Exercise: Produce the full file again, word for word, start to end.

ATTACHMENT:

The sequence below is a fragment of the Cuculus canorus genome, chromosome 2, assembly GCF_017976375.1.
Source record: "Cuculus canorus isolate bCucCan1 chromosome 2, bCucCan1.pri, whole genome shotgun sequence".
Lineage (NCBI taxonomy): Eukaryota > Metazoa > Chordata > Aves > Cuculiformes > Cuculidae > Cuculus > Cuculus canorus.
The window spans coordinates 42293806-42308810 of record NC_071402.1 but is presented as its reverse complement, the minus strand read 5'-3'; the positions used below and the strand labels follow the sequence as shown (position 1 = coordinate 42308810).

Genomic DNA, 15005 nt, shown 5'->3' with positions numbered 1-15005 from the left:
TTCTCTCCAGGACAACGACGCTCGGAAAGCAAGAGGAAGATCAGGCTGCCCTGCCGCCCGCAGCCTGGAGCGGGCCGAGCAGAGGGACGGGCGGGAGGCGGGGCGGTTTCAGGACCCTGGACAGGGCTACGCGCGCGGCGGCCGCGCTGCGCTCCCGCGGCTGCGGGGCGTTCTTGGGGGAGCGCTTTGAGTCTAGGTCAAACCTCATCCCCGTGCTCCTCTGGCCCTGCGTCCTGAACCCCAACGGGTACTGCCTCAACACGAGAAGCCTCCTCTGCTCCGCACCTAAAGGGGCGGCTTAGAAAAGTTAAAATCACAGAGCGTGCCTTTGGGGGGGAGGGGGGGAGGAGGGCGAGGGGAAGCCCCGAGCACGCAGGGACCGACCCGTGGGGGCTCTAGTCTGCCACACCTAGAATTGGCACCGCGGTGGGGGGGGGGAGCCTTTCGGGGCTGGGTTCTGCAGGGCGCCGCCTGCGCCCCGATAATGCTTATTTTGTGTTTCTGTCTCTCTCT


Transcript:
The sequence below is a fragment of the Cuculus canorus genome, chromosome 2, assembly GCF_017976375.1.
Source record: "Cuculus canorus isolate bCucCan1 chromosome 2, bCucCan1.pri, whole genome shotgun sequence".
Lineage (NCBI taxonomy): Eukaryota > Metazoa > Chordata > Aves > Cuculiformes > Cuculidae > Cuculus > Cuculus canorus.
The window spans coordinates 42293806-42308810 of record NC_071402.1 but is presented as its reverse complement, the minus strand read 5'-3'; the positions used below and the strand labels follow the sequence as shown (position 1 = coordinate 42308810).

Genomic DNA, 15005 nt, shown 5'->3' with positions numbered 1-15005 from the left:
TTCTCTCCAGGACAACGACGCTCGGAAAGCAAGAGGAAGATCAGGCTGCCCTGCCGCCCGCAGCCTGGAGCGGGCCGAGCAGAGGGACGGGCGGGAGGCGGGGCGGTTTCAGGACCCTGGACAGGGCTACGCGCGCGGCGGCCGCGCTGCGCTCCCGCGGCTGCGGGGCGTTCTTGGGGGAGCGCTTTGAGTCTAGGTCAAACCTCATCCCCGTGCTCCTCTGGCCCTGCGTCCTGAACCCCAACGGGTACTGCCTCAACACGAGAAGCCTCCTCTGCTCCGCACCTAAAGGGGCGGCTTAGAAAAGTTAAAATCACAGAGCGTGCCTTTGGGGGGGAGGGGGGGAGGAGGGCGAGGGGAAGCCCCGAGCACGCAGGGACCGACCCGTGGGGGCTCTAGTCTGCCACACCTAGAATTGGCACCGCGGTGGGGGGGGGGAGCCTTTCGGGGCTGGGTTCTGCAGGGCGCCGCCTGCGCCCCGATAATGCTTATTTTGTGTTTCTGTCTCTCTCT